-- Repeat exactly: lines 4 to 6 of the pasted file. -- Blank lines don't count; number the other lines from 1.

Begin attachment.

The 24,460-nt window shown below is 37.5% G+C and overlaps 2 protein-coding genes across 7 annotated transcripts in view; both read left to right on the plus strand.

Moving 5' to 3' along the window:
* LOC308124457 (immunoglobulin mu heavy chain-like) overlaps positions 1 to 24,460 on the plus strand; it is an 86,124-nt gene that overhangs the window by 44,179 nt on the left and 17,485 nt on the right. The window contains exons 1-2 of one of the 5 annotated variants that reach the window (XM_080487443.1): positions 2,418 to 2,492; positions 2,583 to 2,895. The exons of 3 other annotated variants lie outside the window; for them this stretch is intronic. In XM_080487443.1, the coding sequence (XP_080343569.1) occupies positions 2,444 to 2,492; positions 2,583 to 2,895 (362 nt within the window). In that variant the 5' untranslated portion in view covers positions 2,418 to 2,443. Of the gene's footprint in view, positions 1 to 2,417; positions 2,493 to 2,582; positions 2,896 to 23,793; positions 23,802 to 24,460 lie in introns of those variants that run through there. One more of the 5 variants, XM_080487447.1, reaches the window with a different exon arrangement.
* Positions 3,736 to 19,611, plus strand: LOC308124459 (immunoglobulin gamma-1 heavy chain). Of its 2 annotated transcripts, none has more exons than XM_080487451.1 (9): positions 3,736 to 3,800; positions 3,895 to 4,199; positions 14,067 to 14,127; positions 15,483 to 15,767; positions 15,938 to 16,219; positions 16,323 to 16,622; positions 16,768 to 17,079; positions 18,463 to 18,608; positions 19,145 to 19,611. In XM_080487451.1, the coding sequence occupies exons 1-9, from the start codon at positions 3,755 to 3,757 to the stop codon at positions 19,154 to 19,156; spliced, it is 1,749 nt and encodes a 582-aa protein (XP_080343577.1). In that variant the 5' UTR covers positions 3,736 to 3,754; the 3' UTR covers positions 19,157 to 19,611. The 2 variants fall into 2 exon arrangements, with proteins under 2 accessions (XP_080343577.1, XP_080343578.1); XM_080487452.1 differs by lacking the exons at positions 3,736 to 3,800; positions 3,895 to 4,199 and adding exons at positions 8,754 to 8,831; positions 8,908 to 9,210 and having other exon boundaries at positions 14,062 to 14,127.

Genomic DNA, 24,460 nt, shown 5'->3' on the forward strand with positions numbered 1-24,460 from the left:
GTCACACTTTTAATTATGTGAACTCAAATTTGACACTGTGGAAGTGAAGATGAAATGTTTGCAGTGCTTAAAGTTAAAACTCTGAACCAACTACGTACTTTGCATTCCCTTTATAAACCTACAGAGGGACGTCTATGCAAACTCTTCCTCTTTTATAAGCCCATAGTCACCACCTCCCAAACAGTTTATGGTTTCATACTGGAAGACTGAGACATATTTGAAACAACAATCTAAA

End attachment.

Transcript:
* Positions 3,736 to 19,611, plus strand: LOC308124459 (immunoglobulin gamma-1 heavy chain). Of its 2 annotated transcripts, none has more exons than XM_080487451.1 (9): positions 3,736 to 3,800; positions 3,895 to 4,199; positions 14,067 to 14,127; positions 15,483 to 15,767; positions 15,938 to 16,219; positions 16,323 to 16,622; positions 16,768 to 17,079; positions 18,463 to 18,608; positions 19,145 to 19,611. In XM_080487451.1, the coding sequence occupies exons 1-9, from the start codon at positions 3,755 to 3,757 to the stop codon at positions 19,154 to 19,156; spliced, it is 1,749 nt and encodes a 582-aa protein (XP_080343577.1). In that variant the 5' UTR covers positions 3,736 to 3,754; the 3' UTR covers positions 19,157 to 19,611. The 2 variants fall into 2 exon arrangements, with proteins under 2 accessions (XP_080343577.1, XP_080343578.1); XM_080487452.1 differs by lacking the exons at positions 3,736 to 3,800; positions 3,895 to 4,199 and adding exons at positions 8,754 to 8,831; positions 8,908 to 9,210 and having other exon boundaries at positions 14,062 to 14,127.

Genomic DNA, 24,460 nt, shown 5'->3' on the forward strand with positions numbered 1-24,460 from the left:
GTCACACTTTTAATTATGTGAACTCAAATTTGACACTGTGGAAGTGAAGATGAAATGTTTGCAGTGCTTAAAGTTAAAACTCTGAACCAACTACGTACTTTGCATTCCCTTTATAAACCTACAGAGGGACGTCTATGCAAACTCTTCCTCTTTTATAAGCCCATAGTCACCACCTCCCAAACAGTTTATGGTTTCATACTGGAAGACTGAGACATATTTGAAACAACAATCTAAA